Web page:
Whārangi 1: Biography
Rainbow, Algernon Instone
Accountant, company director, local politician
I tuhia tēnei haurongo e Mary Boyd, ā, i tāngia tuatahitia ki Ngā Tāngata Taumata Rau Ko te wāhanga , 2000.
Algernon Instone Rainbow was born on 13 January 1885 in Hastings, Hawke’s Bay, the second of three children of William Rainbow, headmaster of Heretaunga school, and his wife, Julia Baly. On 16 February 1889 his father drowned trying to save one of his pupils who had been carried out of his depth in the Ngaruroro River. According to Algie’s sister, Dorothy, their mother’s courage never faltered. Through years of loneliness she exhorted, encouraged and protected her children, and never complained. She kept the school going as a principal, with J. A. Fraser as headmaster, until 1892. The Rainbows then moved to Karamu Cottage, opposite the Waikoko homestead.
When Algie was eight he was sent to the Edwards sisters’ school for several months, and then to Heretaunga School, where he played in the First XV and First XI. Algie was always anxious not to miss anything happening in the neighbourhood. At Waipatu marae he made friends with Maori who remembered his father, were tolerant of children, and did many kind acts for his family. He was impressed by the senior Heretaunga chief, Henare Tomoana, and was fascinated by marae ritual on important occasions. When walking into town he made detours to inspect anything new or unusual, or to talk with friends. Sixty years later he could still graphically describe the houses and public buildings scattered throughout the paddocks he passed by, and the attractions of the main street, where he saw his first lantern show in a tent. Natural curiosity developed into a strong sense of place, and a lifelong interest in local history and Maori life.
At the age of 15 Rainbow joined Williams and Kettle, an East Coast stock and station agency, as a clerk on 10 shillings a week, and rode to work at Port Ahuriri on his bike. After he moved to their Hastings office, he qualified in accountancy and became the branch accountant. From 1915 to 1923 he practised on his own, then entered into partnership with W. B. Hobbs. In the interwar years he was a director of the Hastings Permanent Building and Investment Society and several other public and private companies. He was also a member of the Te Mata Park, Royston Private Hospital, and Hereworth School trust boards.
On 27 October 1909, in Hastings, Rainbow had married Mary Grier Beatson, with whom he had a son and a daughter. Algie and Mary lived in Hastings and established a wide circle of friends. She was a keen gardener, a lover of flowers and a champion golfer. He was an active member and office holder of tennis, swimming and cricket clubs and other sporting organisations. A foundation member of the Hastings sub-centre of the St John Ambulance Association, he served several terms as president. He also took a keen interest in the local Group Theatre and was associated with Rotary.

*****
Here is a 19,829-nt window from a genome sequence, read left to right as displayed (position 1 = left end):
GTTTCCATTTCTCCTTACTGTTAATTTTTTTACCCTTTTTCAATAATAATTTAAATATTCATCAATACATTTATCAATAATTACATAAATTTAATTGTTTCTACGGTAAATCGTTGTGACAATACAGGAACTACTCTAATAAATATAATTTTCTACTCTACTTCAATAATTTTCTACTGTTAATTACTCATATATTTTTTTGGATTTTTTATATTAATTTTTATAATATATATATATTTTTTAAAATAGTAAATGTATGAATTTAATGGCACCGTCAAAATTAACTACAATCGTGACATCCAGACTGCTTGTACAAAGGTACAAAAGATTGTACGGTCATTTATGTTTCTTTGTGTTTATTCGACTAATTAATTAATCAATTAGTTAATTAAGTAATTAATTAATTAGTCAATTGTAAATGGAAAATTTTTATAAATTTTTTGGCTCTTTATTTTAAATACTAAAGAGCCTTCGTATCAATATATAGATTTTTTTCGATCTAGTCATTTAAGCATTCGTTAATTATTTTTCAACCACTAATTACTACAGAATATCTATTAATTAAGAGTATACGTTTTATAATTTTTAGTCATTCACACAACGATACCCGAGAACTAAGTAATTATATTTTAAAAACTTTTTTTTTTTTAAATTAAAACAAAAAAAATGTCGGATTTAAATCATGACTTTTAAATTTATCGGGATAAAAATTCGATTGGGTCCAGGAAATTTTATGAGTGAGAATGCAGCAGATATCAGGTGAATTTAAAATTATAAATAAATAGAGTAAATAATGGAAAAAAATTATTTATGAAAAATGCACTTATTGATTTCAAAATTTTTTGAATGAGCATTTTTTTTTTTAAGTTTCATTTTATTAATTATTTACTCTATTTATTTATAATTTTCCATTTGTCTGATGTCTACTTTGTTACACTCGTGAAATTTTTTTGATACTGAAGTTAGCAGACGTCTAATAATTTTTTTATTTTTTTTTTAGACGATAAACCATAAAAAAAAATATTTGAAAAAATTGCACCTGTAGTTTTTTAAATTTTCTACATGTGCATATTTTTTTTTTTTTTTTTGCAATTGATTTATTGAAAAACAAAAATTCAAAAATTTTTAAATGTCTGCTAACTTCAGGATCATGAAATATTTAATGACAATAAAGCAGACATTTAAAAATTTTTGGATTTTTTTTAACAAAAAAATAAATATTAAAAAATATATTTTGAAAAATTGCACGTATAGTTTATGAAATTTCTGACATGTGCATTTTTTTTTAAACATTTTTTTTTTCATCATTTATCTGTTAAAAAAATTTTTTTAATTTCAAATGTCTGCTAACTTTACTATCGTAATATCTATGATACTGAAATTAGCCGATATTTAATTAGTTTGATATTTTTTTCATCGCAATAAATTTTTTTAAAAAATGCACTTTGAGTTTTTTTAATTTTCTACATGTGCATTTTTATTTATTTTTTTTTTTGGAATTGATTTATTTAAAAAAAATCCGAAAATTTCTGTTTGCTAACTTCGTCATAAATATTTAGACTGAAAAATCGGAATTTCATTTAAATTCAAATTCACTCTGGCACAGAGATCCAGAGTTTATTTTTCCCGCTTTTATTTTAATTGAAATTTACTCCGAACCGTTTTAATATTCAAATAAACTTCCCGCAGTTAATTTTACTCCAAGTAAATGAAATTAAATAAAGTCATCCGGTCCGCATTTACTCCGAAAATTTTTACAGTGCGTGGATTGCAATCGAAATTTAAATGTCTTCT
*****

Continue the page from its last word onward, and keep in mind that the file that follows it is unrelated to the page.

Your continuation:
After a term as borough councillor (1927–29), Algie Rainbow topped the polls in the 1930s and was deputy mayor from 1933 to 1941. As chairman of reserves he continued to provide the town and district with fine parks and other amenities. When the government decided to proceed with the 1941 local body elections despite the Second World War, a group of businessmen nominated him for the mayoralty. Popular and well respected, he was elected with a large majority, which he increased in 1944.
As mayor he endeavoured to be politically neutral and to co-operate with the government in the national war effort. Having been deputy chairman of the Hastings Emergency Precautions and Hastings Patriotic Society committees, as well as chairman of the 1940 Maori centennial committee, he knew how to unite the community and galvanise it into action. A working plan for emergency protection co-ordinated with civil defence was completed and a larger Hastings Zone Patriotic Committee, with 16 special purpose groups, was set up to provide hospitality for those on active service, food parcels for England, and funds for these and other patriotic causes. Thousands of helpers were mobilised. Mary Rainbow served on the general committee and on all the women’s patriotic committees, and was an enthusiastic and indefatigable patriotic worker. Local Maori formed Te Heretaunga Patriotic Committee to help the Hastings Zone Patriotic Committee with its fund-raising activities. From 1940 to 1946 over £106,000 was raised.
As the war situation improved, Rainbow diverted his energies to post-war planning, giving much thought to how Maori could be included. A Hastings Regional Planning Council and Hastings Rehabilitation Committee were established under his chairmanship, and reports prepared. The Maori purposes report, however, got no further than the tribal committee to which it was referred.
In 1946 Rainbow was appointed an OBE in recognition of his services to the community. He decided not to stand in the 1947 elections. By this time he had acquired an orchard and a farm, where he grew asparagus for J. Wattie Canneries. From 1946 to 1969 he served on its board of directors. He also served on the Hawke’s Bay Catchment Board (1950–53) and was chairman of the executive committee of the district council of the Boy Scouts’ Association until 1954. He retired from Rainbow and Hobbs in 1959, and played bowls for recreation.
In later life he was heavily involved in the Order of St John; he was admitted as an officer in 1956 and a commander in 1958. He was a member of the Priory in New Zealand for 11 years and was made a Knight of Grace of the Order of St John in 1966. Predeceased by his wife in 1963, Algie Rainbow died in Royston Private Hospital, Hastings, on 20 July 1969, survived by his children.